By Ian Ransom
LONDON (Reuters) - World badminton sought on Thursday to draw a line under the match-throwing scandal that resulted in the expulsion of eight players from the London Olympics, even as the IOC demanded a wider probe into their coaches.
The International Olympic Committee asked China, South Korea and Indonesia's national delegations to probe the entourages of the four women's doubles pairs who, in farcical scenes on Tuesday, attempted to throw their matches to secure an easier run in the knockout rounds.
"We want to see a positive result for the sport in the Olympics," IOC spokesman Mark Adams told reporters at a regular briefing. "And now we make sure they (the three national Olympic committees) also consider the entourage, to make sure it is not just the athletes who are punished for this.
"They are looking into this."
The IOC's move came a day after Badminton World Federation (BWF) chief Thomas Lund said the players' coaches had no case to answer.
Hours after Lund's media conference on Wednesday, China's head badminton coach Li Yongbo told Chinese media he was culpable for his top-seeded players Yu Yang and Wang Xiaoli throwing their match on Tuesday.
Most competing teams pointed the finger at China as the instigators of the scandal.
Lund, who was celebrating his 44th birthday on Thursday, said he was unaware of Li's admission and declined to say whether the BWF would follow it up.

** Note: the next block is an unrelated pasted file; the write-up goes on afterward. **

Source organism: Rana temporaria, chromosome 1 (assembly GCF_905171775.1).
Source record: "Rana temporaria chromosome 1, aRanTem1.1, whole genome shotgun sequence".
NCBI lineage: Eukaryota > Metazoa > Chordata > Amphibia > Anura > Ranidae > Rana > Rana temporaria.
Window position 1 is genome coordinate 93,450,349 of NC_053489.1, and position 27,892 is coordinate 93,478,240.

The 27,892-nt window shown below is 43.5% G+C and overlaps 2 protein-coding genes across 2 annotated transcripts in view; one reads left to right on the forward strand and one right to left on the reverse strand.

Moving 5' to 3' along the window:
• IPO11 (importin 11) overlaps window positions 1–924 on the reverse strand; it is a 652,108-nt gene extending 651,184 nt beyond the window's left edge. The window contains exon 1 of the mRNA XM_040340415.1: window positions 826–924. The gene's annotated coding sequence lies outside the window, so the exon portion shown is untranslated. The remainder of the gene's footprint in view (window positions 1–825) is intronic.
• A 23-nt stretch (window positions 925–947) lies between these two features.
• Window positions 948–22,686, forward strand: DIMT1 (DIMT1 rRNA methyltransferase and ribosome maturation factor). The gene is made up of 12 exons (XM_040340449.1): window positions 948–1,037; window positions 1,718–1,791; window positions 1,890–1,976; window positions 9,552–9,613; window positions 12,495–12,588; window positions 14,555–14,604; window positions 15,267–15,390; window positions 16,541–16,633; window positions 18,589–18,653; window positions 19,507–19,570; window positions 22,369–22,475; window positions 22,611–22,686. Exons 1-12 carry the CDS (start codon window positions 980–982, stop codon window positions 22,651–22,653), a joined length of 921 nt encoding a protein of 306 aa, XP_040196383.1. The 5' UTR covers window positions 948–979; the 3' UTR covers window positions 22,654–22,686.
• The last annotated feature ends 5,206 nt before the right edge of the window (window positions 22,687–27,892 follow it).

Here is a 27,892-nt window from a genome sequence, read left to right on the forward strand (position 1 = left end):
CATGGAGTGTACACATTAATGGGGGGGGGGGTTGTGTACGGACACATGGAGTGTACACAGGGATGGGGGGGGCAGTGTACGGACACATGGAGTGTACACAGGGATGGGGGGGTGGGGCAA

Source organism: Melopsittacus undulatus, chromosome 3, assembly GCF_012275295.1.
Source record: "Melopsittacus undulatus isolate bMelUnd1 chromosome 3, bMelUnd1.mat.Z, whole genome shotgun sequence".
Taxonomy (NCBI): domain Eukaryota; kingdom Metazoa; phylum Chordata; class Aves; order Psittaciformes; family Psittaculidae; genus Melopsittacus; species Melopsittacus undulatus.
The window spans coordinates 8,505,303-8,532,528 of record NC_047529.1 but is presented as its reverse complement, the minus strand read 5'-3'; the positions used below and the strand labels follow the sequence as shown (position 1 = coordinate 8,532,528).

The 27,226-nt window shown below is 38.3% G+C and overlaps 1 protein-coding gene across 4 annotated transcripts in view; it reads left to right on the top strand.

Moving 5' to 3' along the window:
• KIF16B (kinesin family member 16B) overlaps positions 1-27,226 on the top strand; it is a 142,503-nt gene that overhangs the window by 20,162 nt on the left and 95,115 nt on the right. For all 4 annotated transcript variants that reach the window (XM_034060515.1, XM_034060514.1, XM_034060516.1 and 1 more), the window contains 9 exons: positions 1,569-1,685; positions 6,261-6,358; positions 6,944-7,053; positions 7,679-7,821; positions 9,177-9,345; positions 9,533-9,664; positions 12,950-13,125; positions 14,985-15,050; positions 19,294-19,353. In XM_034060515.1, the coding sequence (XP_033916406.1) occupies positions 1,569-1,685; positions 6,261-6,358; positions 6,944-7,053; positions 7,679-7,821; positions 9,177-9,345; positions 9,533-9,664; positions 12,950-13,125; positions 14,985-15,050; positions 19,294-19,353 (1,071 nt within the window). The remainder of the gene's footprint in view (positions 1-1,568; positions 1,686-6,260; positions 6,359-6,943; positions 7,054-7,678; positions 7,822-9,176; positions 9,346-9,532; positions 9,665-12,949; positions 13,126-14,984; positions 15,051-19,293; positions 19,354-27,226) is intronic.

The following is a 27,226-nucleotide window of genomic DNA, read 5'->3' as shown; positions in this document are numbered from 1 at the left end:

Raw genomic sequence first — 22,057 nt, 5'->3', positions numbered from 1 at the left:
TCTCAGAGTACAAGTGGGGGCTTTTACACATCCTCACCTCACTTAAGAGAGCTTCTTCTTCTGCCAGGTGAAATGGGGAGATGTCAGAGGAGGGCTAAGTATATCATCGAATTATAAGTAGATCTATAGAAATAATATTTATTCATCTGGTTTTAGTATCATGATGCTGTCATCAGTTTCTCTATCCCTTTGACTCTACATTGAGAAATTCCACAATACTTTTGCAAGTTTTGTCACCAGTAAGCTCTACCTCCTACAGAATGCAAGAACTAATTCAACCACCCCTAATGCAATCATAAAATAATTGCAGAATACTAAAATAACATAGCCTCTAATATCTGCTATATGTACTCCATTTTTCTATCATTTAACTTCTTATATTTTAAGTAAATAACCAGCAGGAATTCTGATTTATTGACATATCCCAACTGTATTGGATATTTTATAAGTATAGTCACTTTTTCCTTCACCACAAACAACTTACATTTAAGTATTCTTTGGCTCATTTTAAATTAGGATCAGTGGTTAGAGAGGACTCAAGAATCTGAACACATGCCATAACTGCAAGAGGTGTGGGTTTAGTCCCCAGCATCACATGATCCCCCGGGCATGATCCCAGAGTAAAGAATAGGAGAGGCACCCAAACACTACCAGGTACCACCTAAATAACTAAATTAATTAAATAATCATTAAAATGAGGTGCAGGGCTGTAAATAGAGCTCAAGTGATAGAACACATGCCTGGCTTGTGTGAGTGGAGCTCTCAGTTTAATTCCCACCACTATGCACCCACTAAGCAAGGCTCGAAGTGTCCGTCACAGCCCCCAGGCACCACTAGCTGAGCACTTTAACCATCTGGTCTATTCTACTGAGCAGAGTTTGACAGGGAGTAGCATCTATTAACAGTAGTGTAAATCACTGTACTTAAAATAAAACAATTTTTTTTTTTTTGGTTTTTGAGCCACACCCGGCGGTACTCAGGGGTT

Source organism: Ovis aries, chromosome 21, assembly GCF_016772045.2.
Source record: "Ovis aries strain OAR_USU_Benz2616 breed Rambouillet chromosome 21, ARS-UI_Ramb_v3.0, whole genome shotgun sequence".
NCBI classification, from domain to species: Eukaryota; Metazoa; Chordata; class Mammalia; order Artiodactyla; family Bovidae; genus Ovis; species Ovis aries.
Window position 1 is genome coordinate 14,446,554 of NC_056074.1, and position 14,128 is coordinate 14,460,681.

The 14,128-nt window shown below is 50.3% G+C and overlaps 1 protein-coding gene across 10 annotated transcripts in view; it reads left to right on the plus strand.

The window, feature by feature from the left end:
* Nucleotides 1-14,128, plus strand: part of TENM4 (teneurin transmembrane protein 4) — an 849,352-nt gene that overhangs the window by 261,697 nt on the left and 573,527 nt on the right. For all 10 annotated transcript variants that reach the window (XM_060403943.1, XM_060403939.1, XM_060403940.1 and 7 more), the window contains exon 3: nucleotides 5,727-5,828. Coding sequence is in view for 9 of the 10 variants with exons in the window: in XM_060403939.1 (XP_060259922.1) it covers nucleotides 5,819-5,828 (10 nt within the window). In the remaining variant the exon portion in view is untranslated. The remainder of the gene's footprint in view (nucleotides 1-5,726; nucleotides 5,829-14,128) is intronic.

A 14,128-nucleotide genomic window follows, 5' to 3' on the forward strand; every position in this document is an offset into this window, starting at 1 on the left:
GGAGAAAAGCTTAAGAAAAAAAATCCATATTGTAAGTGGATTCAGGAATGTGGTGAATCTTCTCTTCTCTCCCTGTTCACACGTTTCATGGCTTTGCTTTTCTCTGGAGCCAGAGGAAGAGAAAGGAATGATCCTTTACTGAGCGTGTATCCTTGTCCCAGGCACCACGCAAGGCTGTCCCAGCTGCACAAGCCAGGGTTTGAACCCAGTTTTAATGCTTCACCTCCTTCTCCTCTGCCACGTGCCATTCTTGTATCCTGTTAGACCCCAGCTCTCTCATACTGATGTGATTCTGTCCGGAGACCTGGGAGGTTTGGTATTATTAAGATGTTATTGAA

"I think the matter regarding the players is, they got caught and that is the end... That part of it is closed," he told a small group of reporters on Thursday by telephone.
"And I can't tell you anything else at this stage regarding the coaches."
Lund later told Sky television the fault lay with the eight expelled players.
"It's the same thing (as doping)," he said. "The players at the end are responsible and it hurts the most (for them) because now they are out of the tournament and they've lost an Olympic chance."
The IOC said the eight players were being removed from the athletes village and having their accreditation revoked.
Yu, who won Olympic gold with Du Jing in the doubles at the Beijing Games, announced her retirement from the sport on her Chinese microblog and slammed the BWF for shattering her and Wang's "dreams".
But after the Chinese delegation demanded she, Wang and China's head coach Li publicly apologize, she appeared far more contrite on Chinese state TV.
"First of all I want to apologize to our fans. We didn't play with the Olympic spirit ... So it has reflected very badly on us," she said.
South Korea's head coach declined to comment on the fallout from the scandal when asked by Reuters.
Debate has raged about the tournament's format, with many players saying the preliminary round of pool matches was ripe for manipulation.
A senior BWF official said all round-robin matches at the London Olympics would be reviewed.
"Now we've obtained all the tapes. Right now we don't have so much time, but after the tournament is finished we will look to review everything, the whole situation," BWF deputy president Paisan Rangsikitpho told Reuters at Wembley Arena.
Rangsikitpho, the tournament's technical delegate, said the result of the review would not change any results but would help the BWF decide whether to continue with the controversial group format in the first round.
"I think the majority of the matches have been well received but I think something will be changed to ensure more fairness," he said.
The probes overshadowed Day Six of the competition, where players waged furious battles as they approached the medal rounds, in stark contrast to the two tainted matches in Tuesday's evening session, where players blatantly sprayed shots wide and duffed multiple serves into the net.
The badminton tournament continues until Aug 5.
(Additional reporting by Karolos Grohmann; Editing by Ken Ferris)
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